Today, a great Victorian engineer. The University of Houston's College of Engineering presents this series about the machines that make our civilization run, and the people whose ingenuity created them.
Have you ever noticed how, when you walk on wet sand, it momentarily dries out around each footprint? That odd behavior was explained in 1885 by a British engineering professor at the University of Manchester. He was Osborne Reynolds, and he wanted to explain nothing less than the very structure of the universe.
In his later years, Reynolds tried to replace the then-current ether theory with the idea that the universe is filled with tiny granular particles; hence the interest in sand. Well, we've forgotten his granular theory, but not the rest of his work.
Reynolds came from a long line of Anglican clergy in Northern Ireland. He was drawn into his father's hobby of math and mechanics, and he was talented. He was 25 when Manchester made him a professor. We know him best for his work on the flow of fluids -- like water, air, oil or steam. His Reynolds Number is a ratio that shows the effect of viscosity in a flow. Compute it, and you'll know the nature of the flow before you see it. The Reynolds number for a BB sinking in honey is less than one. For a reed in the breeze it might be a hundred. For a golf ball in flight it's over 200,000.
From those numbers you expect to see no hint of irregular fluid motion as the BB creeps through viscous honey. You expect the reed to sway rhythmically as air peels off in vortices behind it. The golf ball is dimpled because, at that Reynold's Number, dimpling enhances turbulence. It narrows the wake and increases the ball's travel by fifty percent.
Reynolds' genius gave us much more. He also worked in electricity, magnetism, and astrophysics. But no book on fluid flow fails to mention Reynolds' name early and often. It was he who explained how an oiled bearing lets a shaft ride on a cushion of oil without touching metal. Reynolds first figured out how to use mathematics to describe the flow of oil between the shaft and the sleeve.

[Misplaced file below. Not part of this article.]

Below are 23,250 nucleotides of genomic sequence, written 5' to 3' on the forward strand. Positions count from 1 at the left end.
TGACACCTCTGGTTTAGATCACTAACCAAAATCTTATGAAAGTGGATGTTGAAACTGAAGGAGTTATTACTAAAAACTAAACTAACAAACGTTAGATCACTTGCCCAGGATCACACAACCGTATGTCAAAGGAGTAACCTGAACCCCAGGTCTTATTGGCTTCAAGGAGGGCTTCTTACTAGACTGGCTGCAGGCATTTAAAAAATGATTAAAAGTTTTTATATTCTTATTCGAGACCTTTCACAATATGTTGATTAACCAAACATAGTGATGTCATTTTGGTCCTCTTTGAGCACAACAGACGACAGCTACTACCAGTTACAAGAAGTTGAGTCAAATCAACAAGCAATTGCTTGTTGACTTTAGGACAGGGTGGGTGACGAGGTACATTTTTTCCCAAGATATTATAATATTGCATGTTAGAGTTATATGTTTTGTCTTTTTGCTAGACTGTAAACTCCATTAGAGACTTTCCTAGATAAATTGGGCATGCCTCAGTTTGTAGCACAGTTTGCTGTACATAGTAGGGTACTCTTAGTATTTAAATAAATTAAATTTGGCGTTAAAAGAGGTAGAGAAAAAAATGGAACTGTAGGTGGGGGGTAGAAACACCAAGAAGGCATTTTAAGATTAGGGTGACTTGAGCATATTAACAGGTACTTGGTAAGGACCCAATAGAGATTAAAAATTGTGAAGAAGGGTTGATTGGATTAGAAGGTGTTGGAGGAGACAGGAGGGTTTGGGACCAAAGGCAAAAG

A large painting hangs in the engineering building at Manchester. It shows an aging Reynolds with something like a reserved smile playing about his lips. In his lap he holds a shallow bowl filled with marbles. It's a demonstration of his ideas about the granular substrate of the cosmos. But his gift to us lies elsewhere -- under the hood of your car, in the motion of a supertanker, in the human aorta.
So what about the way wet sand dries out when you walk on it? Reynolds realized that lapping waves bring sand to an optimal packing with grains as close together as they can get. Stepping on it disturbs the packing and creates more empty space. Water flows away from the surface to fill the spaces.
That behavior is important when we handle any kind of particulate matter, but Reynolds wasn't thinking about commerce. He simply had a mind that stayed in constant motion -- a mind that quite literally saw the world in a grain of sand.
I'm John Lienhard, at the University of Houston, where we're interested in the way inventive minds work.
Kargon, R. H., Reynolds, Osborne., Dictionary of Scientific Biography, Vol. XI, New York: Charles Scribner's Sons, 1975, pp. 392-394.
I am grateful to listener Ben Mathes for urging me to do a program on Reynolds.
To calculate the Reynolds Number, Re, multiply the velocity of a fluid flow relative to a body by a characteristic dimension of the body (a width or a diameter) and divide by the kinematic viscosity of the fluid.
The drag coefficient for a sphere as a function of Reynolds Number, as given by Schlichting, H. Boundary Layer Layer Theory. 4th ed., McGraw-hill Book Co., 1960.
Note added March 18, 2011. A relative of Osborne Reynolds, Deborah Reynolds, writes to point out an error in my text above. Reynolds came from a long line of clergy, but not Irish clergy. His father was British, and only in Northern Ireland for seven years when he was born there.
Reynolds original apparatus for demonstrating the onset of turbulence being operated by the author at the University of Manchester in 1975.
Example of Reynolds dryout phenomenon on a beach
(Photo by John Lienhard)